How Does the Magic Yellow First-Down Line Work?

Sportvision
Sportvision

If you attend a Super Bowl party on Sunday, you’ll probably hear at least one casual football viewer ask, “How do they get that yellow first-down line on the field?” While “magic” is a fine answer in its own right, the real explanation is a bit more technologically intense. Let’s have a look at the background and mechanics behind every football fan’s shining beacon: the yellow first-down line.

According to Allen St. John’s 2009 book The Billion Dollar Game: Behind the Scenes of the Greatest Day in American Sport - Super Bowl Sunday, the first-down line actually emerged from the ashes of one of sports broadcasting’s bigger debacles: the FoxTrax system for hockey, which was designed by a company called Sportvision. FoxTrax—which hockey fans no doubt remember as the much-maligned “technopuck” that debuted in 1996—employed a system of cameras and sensors around a hockey rink to place a little blue halo around the puck.

FoxTrax wasn't a great fit for NHL broadcasts: Hockey purists hated the intrusion into their game, and casual fans didn’t flock to hockey just because the puck was suddenly easier to follow. However, the system inspired producers to think of new ways to insert computerized images into live sports broadcasts.

The idea of using a line to mark the first down in football was a natural extension, and Sportvision debuted its 1st and Ten system during ESPN’s broadcast of a Bengals-Ravens tilt on September 27, 1998. A couple of months later, rival company Princeton Video Image unveiled its Yellow Down Line system during a Steelers-Lions broadcast on CBS. (Sportvision is still kicking, and ESPN acquired all of PVI’s intellectual property in December 2010.)

BUT HOW DOES IT WORK?

It takes lots of computers, sensors, and smart technicians to make this little yellow line happen. Long before the game begins, technicians make a digital 3D model of the field, including all of the yard lines. While a football field may look flat to the naked eye, it’s actually subtly curved with a crown in the middle to help rainwater flow away. Each field has its own unique contours, so before the season begins, broadcasters need to get a 3D model of each stadium’s field.

These models of the field help sidestep the rest of the technological challenges inherent to putting a line on the field. On game day, each camera used in the broadcast contains sensors that record its location, tilt, pan, and zoom and transmit this data to the network’s graphics truck in the stadium’s parking lot. These readings allow the computers in the truck to process exactly where each camera is within the 3D model and the perspective of each camera. (According to How Stuff Works, the computers recalculate the perspective 30 times per second as the camera moves.)

After they get their hands on all of this information, the folks in the graphics truck know where to put the first-down line, but that’s only part of the task. When you watch a football game on television, you’ll notice that the first-down line appears to actually be painted on the field; if a player or official crosses the line, he doesn’t turn yellow. Instead, it looks like the player’s cleat is positioned on top of an actual painted line. This effect is fairly straightforward, but it’s difficult to achieve.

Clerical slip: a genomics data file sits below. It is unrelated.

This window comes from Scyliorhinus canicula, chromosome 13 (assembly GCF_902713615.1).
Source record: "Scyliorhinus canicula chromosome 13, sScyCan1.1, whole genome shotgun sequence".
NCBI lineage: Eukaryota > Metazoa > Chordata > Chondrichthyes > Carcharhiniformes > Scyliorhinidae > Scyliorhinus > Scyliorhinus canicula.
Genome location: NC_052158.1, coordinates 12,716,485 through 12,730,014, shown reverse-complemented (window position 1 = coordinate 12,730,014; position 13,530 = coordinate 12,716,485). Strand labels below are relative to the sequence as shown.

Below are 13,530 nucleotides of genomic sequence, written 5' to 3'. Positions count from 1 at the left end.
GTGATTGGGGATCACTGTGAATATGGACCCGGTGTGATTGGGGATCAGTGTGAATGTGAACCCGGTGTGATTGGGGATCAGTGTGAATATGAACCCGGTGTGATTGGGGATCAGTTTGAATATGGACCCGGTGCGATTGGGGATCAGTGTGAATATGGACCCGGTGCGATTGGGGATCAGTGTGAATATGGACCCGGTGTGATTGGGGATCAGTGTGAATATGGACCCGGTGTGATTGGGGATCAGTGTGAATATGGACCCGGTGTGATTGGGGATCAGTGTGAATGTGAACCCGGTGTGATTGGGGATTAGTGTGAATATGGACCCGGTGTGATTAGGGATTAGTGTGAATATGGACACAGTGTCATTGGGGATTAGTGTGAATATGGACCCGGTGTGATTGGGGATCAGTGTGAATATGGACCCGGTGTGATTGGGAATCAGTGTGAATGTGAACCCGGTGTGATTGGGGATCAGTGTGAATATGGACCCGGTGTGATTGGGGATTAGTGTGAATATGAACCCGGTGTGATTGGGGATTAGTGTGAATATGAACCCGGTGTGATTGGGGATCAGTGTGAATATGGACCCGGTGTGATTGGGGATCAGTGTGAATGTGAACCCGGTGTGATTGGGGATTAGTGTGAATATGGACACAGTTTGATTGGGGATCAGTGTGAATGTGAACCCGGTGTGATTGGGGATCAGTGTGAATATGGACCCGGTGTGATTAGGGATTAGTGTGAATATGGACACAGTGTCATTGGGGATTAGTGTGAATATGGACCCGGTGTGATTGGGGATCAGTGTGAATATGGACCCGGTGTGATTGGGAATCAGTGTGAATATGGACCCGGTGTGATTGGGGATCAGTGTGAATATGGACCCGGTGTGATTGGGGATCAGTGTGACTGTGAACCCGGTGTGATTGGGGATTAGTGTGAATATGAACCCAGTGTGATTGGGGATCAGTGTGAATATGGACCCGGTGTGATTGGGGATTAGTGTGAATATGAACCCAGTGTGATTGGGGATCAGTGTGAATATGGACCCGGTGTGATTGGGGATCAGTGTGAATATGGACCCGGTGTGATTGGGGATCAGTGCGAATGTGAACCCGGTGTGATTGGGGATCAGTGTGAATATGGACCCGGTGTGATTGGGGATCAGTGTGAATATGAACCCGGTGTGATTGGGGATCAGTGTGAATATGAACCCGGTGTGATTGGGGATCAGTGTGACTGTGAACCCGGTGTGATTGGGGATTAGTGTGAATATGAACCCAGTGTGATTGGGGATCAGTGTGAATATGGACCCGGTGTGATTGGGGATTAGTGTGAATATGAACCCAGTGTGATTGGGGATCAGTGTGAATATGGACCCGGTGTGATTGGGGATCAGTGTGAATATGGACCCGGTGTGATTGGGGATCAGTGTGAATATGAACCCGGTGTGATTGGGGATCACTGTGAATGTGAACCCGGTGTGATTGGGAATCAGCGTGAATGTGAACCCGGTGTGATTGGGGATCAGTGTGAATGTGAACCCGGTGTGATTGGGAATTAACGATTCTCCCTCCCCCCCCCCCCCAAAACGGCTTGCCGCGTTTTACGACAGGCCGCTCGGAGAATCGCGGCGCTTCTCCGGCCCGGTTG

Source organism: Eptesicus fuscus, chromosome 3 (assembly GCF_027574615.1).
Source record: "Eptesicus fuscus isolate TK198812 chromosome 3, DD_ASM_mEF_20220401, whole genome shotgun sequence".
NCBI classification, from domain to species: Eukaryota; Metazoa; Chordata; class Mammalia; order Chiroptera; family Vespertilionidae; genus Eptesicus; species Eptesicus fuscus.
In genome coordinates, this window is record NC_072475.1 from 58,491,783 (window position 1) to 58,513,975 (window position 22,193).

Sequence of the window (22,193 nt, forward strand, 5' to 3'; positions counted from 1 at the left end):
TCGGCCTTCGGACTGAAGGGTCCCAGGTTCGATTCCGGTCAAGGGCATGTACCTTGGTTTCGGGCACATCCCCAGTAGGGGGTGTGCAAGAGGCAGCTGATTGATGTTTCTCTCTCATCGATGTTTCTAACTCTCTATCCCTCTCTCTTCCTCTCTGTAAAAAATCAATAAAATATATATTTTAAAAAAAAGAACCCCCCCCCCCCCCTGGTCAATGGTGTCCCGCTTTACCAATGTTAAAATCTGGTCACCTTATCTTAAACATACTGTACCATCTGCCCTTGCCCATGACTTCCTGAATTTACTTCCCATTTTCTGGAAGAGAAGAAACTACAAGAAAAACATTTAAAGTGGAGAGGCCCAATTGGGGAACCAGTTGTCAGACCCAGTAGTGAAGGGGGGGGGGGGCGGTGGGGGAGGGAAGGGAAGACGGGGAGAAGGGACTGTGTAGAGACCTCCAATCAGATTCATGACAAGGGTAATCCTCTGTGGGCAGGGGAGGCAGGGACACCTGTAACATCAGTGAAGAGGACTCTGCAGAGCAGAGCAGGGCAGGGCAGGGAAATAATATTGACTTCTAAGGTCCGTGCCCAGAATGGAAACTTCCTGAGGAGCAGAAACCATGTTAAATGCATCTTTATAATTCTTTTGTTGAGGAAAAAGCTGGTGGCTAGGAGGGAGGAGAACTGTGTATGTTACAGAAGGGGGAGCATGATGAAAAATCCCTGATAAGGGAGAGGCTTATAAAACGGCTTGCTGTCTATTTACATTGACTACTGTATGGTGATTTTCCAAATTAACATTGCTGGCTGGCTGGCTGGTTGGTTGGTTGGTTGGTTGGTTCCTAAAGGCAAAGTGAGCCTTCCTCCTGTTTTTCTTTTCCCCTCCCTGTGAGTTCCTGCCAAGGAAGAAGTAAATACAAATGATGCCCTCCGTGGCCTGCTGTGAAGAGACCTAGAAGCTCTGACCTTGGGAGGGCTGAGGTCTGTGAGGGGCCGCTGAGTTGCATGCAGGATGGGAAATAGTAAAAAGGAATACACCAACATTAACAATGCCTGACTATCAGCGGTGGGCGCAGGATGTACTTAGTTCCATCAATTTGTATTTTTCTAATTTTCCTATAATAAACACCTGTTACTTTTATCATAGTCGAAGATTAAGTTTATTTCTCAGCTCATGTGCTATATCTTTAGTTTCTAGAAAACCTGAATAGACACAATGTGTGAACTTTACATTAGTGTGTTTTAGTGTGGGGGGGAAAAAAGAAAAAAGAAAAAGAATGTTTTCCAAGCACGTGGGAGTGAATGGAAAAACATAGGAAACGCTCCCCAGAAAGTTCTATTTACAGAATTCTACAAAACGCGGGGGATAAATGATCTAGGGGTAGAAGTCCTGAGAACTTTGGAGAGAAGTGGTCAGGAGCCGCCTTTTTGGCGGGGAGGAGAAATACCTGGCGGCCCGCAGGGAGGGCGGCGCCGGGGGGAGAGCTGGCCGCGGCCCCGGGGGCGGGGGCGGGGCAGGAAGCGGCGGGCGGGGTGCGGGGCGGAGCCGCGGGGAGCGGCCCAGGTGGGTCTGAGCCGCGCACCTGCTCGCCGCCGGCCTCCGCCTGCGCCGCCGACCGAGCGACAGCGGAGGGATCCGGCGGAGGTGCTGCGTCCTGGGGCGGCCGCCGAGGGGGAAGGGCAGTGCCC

To integrate the line onto the field of play, the technicians and their computers put together two separate color palettes before each game. One palette contains the colors—usually greens and browns—that naturally occur on the field’s turf. These colors will automatically be converted into yellow when the line is drawn on to the field.

All of the other colors that could show up on the field—things like uniforms, shoes, footballs, and penalty flags—go into a separate palette. Colors that appear on this second palette are never converted into yellow when the first-down line is drawn. Thus, if a player’s foot is situated “on” the line, everything around his cleat will turn yellow, but the cleat itself will remain black. According to How Stuff Works, this drawing/colorizing process refreshes 60 times per second.

All this technology—and the people needed to run it—wasn’t cheap at first. It could cost broadcasters anywhere from $25,000 to $30,000 per game to put the yellow line on the field. Sportvision had to deploy a truck and a four-man crew with five racks of equipment. The cost has come down since then, and the process is now less labor-intensive. One technician using one or two computers can run the system, according to Sportvision, and some games can even be done without anyone actually at the venue.

Now you can explain it to everyone at your Super Bowl party during one of the less-exciting $5 million commercials.

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This post originally appeared in 2011.

Why is Friday the 13th Considered Unlucky?

iStock
iStock

Today, people around the globe will feel uneasy about getting out of bed, leaving their homes, or going about their normal daily routines, all because of a superstition. These unfortunate folks suffer from paraskavedekatriaphobia, a common neurosis familiar to us all: the fear of Friday the 13th. But just where did this superstitious association come from, and how did it catch on?

The truth is that no one is absolutely sure where the idea that Friday the 13th is unlucky originated. Donald Dossey, the founder of the Stress Management Center and Phobia Institute in Asheville, North Carolina, suspects the fear can be traced back to a Norse myth about 12 gods who had a dinner at Valhalla—the fabled hall where legendary Norse heroes feasted for eternity after they died—that was interrupted by a 13th guest, the evil and mischievous god Loki.